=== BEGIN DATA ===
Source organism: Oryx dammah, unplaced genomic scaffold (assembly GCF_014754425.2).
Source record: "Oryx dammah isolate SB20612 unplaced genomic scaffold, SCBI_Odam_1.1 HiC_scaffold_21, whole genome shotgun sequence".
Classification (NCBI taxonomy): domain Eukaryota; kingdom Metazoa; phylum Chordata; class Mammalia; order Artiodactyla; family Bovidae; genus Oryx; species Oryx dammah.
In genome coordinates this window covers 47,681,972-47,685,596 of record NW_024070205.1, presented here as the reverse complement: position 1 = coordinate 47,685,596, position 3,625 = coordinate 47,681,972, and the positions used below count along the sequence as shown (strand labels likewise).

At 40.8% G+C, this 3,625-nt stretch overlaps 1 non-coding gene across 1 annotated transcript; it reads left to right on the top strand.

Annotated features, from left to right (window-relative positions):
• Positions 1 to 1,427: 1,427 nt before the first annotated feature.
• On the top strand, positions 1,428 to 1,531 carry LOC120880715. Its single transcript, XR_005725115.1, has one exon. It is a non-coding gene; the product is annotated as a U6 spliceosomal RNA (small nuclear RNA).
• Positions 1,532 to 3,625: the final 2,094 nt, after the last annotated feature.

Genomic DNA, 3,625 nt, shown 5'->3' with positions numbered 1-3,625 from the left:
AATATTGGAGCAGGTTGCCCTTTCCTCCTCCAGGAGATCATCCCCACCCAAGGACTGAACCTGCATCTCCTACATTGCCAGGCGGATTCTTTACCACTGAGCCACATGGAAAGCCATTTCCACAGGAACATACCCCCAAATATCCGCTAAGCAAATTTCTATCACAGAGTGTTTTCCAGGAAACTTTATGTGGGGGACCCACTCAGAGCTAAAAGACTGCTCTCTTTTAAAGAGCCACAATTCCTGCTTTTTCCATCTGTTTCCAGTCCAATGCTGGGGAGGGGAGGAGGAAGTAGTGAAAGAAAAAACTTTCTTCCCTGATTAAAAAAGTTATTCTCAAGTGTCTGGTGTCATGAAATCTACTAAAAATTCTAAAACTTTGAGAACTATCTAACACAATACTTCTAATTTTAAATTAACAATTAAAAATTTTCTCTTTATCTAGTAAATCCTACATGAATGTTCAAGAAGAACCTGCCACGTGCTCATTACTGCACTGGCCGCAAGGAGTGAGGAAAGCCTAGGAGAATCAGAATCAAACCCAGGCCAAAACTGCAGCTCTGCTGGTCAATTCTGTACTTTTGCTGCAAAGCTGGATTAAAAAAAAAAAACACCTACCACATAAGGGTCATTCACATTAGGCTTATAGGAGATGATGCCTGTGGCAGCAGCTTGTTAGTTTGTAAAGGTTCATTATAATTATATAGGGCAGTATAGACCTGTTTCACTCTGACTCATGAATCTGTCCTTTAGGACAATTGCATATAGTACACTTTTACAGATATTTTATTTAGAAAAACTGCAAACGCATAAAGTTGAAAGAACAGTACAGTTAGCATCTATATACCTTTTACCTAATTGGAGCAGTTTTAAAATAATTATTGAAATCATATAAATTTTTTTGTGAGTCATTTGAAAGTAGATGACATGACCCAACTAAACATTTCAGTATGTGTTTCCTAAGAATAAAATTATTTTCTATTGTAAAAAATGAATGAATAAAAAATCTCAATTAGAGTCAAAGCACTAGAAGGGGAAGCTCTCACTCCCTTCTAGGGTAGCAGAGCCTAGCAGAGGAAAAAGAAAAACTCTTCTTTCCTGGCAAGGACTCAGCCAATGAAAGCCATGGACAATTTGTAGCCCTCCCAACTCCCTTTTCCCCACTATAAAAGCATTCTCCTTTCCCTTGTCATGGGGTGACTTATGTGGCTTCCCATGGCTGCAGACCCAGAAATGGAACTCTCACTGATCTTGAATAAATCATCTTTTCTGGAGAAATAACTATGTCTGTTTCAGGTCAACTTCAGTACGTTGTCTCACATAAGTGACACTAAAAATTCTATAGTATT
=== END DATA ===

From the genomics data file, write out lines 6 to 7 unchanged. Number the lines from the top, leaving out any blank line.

Annotated features, from left to right (window-relative positions):
• Positions 1 to 1,427: 1,427 nt before the first annotated feature.